On the night of August 27 to 28, Margrave Karl received the news of the Prussian victory at Zorndorf and of Frederick’s intent to effect a junction at Guben with his own army to cover Berlin.

On August 28, Margrave Karl set off from Plagwitz, marching downstream along the Bober.

On August 29, Zieten marched from Naumburg to Guben with his 30 sqns and Freibataillon Salenmon.

On August 30

  • Prussians
    • The rest of Zieten’s Corps rejoined him at Guben.
    • Margrave Karl reached Sprottau with his army.

On August 31, Zieten encamped at Lieberose in Brandenburg.

On September 1, Margrave Karl crossed the Bober near Sagan and then redirected his march westwards by Priebus (present-day Przewóz), according to the new orders received from Frederick the previous day instructing him to keep an eye on Daun’s Army.

From this point, all operations of Zieten and Margrave Karl are covered in
our articles on 1758 - Russian invasion of Brandenburg and 1758 - Austrian invasion of Saxony

Frederick relieves Neisse

By October 3, Neisse was completely invested.

After the Austrian victory at Hochkirch in Saxony on October 14, Daun sent messengers to General Harsch urging him to speed up the siege of Neisse.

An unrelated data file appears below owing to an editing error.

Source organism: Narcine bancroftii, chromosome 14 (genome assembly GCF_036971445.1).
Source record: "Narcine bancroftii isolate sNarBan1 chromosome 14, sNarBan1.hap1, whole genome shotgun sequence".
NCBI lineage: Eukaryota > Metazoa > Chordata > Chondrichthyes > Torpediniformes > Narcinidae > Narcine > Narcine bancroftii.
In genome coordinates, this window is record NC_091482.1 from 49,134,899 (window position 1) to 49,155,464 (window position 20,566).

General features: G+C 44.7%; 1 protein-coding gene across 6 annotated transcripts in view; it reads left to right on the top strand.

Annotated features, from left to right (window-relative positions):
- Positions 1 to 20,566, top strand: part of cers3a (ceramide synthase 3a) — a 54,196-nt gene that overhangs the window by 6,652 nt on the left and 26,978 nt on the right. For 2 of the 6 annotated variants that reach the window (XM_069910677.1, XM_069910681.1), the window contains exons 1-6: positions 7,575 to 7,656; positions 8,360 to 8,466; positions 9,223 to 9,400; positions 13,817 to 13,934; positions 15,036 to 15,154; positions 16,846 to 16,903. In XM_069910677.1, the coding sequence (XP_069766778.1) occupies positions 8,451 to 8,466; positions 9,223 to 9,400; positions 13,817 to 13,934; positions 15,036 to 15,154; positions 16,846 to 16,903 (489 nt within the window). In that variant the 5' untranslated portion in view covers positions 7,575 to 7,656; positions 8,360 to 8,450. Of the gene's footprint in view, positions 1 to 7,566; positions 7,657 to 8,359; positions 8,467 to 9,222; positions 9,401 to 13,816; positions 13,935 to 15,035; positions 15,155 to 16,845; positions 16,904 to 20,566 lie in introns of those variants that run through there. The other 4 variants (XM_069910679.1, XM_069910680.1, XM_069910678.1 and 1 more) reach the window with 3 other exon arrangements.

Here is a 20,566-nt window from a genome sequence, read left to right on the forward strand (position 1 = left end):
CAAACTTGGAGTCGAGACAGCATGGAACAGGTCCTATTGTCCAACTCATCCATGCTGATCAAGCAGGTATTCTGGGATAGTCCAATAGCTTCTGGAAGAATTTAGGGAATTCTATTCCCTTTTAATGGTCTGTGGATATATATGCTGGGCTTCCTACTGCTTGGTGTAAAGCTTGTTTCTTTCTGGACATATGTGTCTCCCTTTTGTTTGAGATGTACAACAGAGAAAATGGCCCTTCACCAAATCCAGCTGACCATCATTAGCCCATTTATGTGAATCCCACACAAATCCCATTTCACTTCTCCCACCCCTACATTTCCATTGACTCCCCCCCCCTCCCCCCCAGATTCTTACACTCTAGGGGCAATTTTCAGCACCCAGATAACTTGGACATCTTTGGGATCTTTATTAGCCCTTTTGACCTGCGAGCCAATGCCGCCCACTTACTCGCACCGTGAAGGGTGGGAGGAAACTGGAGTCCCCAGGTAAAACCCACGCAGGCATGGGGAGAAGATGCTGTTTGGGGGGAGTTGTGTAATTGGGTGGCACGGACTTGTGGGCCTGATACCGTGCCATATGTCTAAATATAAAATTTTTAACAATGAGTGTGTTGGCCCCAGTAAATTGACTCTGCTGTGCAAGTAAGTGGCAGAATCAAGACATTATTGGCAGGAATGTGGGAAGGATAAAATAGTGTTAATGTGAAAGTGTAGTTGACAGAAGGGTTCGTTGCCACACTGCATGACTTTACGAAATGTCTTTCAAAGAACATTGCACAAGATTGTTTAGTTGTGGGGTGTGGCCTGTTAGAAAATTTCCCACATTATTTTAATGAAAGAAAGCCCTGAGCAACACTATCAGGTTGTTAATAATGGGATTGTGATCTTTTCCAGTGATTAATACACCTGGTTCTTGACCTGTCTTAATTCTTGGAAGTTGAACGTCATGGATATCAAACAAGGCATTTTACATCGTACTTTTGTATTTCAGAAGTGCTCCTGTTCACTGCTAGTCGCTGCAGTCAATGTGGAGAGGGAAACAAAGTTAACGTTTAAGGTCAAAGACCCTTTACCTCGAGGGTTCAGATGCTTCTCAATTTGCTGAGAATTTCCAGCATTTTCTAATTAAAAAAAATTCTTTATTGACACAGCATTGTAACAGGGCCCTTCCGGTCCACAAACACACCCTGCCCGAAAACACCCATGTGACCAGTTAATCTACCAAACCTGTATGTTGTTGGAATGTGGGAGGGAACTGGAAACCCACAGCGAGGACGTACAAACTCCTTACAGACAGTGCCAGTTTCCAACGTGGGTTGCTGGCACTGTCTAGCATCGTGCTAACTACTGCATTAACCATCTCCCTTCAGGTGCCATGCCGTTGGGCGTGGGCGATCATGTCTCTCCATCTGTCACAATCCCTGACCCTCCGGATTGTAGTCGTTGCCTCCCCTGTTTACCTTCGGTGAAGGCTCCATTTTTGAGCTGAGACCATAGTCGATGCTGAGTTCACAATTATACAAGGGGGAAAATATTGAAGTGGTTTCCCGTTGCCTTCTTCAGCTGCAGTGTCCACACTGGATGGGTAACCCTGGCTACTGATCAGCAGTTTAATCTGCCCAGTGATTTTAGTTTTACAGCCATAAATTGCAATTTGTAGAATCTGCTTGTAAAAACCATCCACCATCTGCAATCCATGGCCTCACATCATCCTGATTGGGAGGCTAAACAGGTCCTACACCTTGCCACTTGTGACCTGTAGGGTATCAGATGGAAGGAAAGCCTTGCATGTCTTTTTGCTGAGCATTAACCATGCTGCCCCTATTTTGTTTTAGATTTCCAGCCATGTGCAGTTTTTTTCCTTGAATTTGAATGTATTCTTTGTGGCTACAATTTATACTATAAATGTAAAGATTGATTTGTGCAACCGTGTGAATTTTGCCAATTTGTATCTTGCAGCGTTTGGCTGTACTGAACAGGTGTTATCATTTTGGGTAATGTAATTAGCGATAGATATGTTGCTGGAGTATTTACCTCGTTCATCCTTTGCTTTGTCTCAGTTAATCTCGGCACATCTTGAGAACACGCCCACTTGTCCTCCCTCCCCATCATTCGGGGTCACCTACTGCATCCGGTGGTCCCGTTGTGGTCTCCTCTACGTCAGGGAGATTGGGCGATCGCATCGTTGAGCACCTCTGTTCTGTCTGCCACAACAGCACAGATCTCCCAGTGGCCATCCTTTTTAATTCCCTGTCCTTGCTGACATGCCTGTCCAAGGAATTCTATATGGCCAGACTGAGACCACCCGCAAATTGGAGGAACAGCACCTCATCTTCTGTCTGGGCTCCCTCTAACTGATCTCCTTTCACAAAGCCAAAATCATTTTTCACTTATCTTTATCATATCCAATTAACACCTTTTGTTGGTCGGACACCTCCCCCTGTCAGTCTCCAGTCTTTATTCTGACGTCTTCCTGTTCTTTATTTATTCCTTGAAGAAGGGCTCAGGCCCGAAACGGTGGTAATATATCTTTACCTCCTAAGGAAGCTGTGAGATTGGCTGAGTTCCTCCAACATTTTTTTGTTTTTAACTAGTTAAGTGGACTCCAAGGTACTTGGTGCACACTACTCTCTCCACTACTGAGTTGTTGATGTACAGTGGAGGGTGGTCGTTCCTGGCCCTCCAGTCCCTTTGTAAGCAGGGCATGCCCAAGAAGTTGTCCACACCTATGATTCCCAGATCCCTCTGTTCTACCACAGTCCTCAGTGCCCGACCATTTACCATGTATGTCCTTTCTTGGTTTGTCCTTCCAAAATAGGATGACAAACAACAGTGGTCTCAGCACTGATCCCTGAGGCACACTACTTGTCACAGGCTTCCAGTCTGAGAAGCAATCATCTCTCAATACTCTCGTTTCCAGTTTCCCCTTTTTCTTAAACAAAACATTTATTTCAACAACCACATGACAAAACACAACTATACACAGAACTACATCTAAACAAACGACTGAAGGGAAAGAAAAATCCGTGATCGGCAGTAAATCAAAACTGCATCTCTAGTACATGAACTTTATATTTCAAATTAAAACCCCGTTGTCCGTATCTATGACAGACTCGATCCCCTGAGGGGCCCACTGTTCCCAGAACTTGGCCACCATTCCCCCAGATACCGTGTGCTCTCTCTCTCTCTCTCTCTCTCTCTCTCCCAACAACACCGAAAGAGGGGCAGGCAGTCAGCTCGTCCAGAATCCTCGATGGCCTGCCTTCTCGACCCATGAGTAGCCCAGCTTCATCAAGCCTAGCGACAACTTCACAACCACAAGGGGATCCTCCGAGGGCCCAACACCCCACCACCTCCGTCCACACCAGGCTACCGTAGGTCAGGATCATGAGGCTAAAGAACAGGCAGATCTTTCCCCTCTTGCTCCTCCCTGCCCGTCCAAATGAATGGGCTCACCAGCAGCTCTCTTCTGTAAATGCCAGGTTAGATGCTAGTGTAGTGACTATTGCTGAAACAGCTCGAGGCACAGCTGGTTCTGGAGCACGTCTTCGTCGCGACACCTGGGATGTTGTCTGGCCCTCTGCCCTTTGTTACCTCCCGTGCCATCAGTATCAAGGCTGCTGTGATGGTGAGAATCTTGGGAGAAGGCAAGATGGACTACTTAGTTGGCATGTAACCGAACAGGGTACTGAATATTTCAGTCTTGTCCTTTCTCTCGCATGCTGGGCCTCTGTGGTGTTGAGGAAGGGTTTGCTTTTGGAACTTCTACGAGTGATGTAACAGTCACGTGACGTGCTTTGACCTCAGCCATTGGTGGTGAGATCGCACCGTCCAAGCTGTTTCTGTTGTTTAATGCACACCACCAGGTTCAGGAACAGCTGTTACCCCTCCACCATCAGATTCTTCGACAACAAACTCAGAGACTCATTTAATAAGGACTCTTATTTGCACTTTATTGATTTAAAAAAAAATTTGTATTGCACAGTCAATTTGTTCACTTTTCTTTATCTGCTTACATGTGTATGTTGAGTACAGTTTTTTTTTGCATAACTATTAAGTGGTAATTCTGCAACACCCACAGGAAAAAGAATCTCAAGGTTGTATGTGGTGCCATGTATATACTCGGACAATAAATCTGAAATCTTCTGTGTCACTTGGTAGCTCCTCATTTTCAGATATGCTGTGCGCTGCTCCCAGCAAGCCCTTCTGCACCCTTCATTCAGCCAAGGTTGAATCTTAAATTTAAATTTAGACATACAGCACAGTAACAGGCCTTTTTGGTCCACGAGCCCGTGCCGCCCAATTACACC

On October 26

  • Prussians
    • Frederick, after a brilliant manoeuvre, took possession of Görlitz and threw bridges over the Neisse River to enter into Silesia.
  • Austrians
    • Harsh's batteries opened against the town and fortress of Neisse.

On October 28

  • Austrians
    • Daun, who was in the area of Görlitz, sent Wied with a strong reinforcement of 9 bns, 10 grenadier coys and 4 cavalry rgts to General Harsch, hoping that he would be able to capture Neisse before Frederick's arrival.
    • Daun also detached Wehla to occupy the mountains of Schönberg (present-day Sulikow).
    • Loudon was preparing to vigorously pursue the Prussian rearguard in Silesia.
    • Daun himself was waiting for Frederick to quit Saxony before attempting a raid on Dresden.

Wied marched by Zittau, Trautenau (present-day Trutnov) and Frankenstein (present-day Ząbkowice Śląskie).

On October 29

  • Prussians
    • In the afternoon, the Prussian army being now resupplied, Bornstedt marched towards Gruna (present-day Gronów) with the supply train.
    • Braun crossed the pontoons bridge at Görlitz and marched to Leopoldshain (present-day Łagów) with the artillery train and baggage escorted by 4 bns. The bridge of pontoons was then disassembled and followed this column.